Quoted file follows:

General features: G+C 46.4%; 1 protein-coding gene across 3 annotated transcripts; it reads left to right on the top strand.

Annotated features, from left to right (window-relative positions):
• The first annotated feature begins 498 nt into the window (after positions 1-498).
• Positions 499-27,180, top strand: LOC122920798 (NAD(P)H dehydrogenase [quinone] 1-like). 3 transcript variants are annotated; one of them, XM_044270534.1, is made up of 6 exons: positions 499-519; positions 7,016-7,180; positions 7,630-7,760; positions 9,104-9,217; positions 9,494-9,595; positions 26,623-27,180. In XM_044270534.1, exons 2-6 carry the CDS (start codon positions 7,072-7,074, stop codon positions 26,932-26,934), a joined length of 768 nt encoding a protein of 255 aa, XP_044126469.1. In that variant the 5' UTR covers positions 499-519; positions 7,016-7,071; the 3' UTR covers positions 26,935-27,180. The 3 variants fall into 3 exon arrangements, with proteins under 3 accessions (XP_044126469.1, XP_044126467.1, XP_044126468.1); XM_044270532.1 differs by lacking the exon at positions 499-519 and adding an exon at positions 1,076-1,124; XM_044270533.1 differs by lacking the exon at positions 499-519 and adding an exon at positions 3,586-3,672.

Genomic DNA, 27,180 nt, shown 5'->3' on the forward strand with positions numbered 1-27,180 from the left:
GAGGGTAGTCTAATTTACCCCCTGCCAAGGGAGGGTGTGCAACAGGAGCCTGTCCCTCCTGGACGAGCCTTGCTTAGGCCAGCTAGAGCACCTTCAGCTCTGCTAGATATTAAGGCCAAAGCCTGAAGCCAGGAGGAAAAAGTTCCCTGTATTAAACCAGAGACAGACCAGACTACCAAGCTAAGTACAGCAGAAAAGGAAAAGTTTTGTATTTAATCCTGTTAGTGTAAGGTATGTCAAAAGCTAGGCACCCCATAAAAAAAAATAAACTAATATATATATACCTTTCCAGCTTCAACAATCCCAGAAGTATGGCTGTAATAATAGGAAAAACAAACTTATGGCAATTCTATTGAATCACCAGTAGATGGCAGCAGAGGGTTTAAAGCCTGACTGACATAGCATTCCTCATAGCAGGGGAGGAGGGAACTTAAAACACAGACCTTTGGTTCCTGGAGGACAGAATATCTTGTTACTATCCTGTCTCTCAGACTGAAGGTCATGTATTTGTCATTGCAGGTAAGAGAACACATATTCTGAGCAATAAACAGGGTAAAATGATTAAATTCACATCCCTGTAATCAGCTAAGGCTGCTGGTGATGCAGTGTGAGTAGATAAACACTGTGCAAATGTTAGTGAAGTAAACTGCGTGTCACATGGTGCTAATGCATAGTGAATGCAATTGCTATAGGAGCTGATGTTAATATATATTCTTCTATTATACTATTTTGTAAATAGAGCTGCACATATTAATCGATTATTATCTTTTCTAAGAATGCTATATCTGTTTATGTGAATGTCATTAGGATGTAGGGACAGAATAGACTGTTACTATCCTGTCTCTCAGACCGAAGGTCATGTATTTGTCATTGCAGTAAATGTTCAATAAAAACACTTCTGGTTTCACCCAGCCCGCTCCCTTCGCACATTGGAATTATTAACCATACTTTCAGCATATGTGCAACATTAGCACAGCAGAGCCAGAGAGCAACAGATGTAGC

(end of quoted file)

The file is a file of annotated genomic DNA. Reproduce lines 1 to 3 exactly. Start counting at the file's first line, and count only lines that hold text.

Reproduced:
General features: G+C 46.4%; 1 protein-coding gene across 3 annotated transcripts; it reads left to right on the top strand.

Annotated features, from left to right (window-relative positions):
• The first annotated feature begins 498 nt into the window (after positions 1-498).